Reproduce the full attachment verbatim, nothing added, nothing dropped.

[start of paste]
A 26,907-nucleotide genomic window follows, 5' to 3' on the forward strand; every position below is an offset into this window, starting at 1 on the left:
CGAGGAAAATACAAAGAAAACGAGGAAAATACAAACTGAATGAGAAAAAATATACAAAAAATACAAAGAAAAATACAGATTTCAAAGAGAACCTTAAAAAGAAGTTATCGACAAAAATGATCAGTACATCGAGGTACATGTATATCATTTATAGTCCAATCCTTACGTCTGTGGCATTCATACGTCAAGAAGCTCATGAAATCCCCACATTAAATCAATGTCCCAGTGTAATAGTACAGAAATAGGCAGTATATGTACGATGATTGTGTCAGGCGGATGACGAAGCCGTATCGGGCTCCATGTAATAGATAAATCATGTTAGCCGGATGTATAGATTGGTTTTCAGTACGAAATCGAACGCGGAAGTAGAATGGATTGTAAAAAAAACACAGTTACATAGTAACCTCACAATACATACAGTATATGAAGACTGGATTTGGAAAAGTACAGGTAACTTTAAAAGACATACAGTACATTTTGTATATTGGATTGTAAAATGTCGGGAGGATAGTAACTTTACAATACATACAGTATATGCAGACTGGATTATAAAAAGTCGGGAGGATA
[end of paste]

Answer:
A 26,907-nucleotide genomic window follows, 5' to 3' on the forward strand; every position below is an offset into this window, starting at 1 on the left:
CGAGGAAAATACAAAGAAAACGAGGAAAATACAAACTGAATGAGAAAAAATATACAAAAAATACAAAGAAAAATACAGATTTCAAAGAGAACCTTAAAAAGAAGTTATCGACAAAAATGATCAGTACATCGAGGTACATGTATATCATTTATAGTCCAATCCTTACGTCTGTGGCATTCATACGTCAAGAAGCTCATGAAATCCCCACATTAAATCAATGTCCCAGTGTAATAGTACAGAAATAGGCAGTATATGTACGATGATTGTGTCAGGCGGATGACGAAGCCGTATCGGGCTCCATGTAATAGATAAATCATGTTAGCCGGATGTATAGATTGGTTTTCAGTACGAAATCGAACGCGGAAGTAGAATGGATTGTAAAAAAAACACAGTTACATAGTAACCTCACAATACATACAGTATATGAAGACTGGATTTGGAAAAGTACAGGTAACTTTAAAAGACATACAGTACATTTTGTATATTGGATTGTAAAATGTCGGGAGGATAGTAACTTTACAATACATACAGTATATGCAGACTGGATTATAAAAAGTCGGGAGGATA